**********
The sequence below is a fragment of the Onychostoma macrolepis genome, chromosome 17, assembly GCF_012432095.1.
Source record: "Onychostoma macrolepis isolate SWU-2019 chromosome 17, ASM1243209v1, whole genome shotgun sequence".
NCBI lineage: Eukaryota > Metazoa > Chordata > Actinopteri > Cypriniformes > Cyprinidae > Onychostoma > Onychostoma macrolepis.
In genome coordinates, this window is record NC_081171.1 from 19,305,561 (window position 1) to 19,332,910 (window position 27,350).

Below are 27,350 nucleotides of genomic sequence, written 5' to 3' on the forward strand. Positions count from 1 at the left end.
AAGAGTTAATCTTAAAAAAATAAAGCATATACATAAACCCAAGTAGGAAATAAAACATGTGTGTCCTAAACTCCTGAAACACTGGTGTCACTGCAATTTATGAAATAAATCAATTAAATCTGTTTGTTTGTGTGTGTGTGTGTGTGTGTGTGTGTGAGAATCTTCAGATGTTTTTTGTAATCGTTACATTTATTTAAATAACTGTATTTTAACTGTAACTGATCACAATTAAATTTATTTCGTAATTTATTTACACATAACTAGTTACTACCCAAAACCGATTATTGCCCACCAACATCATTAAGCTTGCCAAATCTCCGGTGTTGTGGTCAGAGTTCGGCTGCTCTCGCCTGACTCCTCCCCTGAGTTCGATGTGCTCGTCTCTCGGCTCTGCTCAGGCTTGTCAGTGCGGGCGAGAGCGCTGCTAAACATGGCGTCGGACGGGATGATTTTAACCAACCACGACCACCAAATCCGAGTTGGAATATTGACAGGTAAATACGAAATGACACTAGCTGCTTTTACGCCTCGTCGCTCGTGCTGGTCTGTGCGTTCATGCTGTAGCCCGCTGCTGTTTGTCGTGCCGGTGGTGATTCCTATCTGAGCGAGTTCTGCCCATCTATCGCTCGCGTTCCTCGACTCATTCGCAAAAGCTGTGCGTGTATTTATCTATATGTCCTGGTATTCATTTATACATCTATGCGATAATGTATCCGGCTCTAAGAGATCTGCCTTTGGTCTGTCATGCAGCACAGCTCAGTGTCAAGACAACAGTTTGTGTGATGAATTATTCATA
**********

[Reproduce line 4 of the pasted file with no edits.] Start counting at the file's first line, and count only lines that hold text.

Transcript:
In genome coordinates, this window is record NC_081171.1 from 19,305,561 (window position 1) to 19,332,910 (window position 27,350).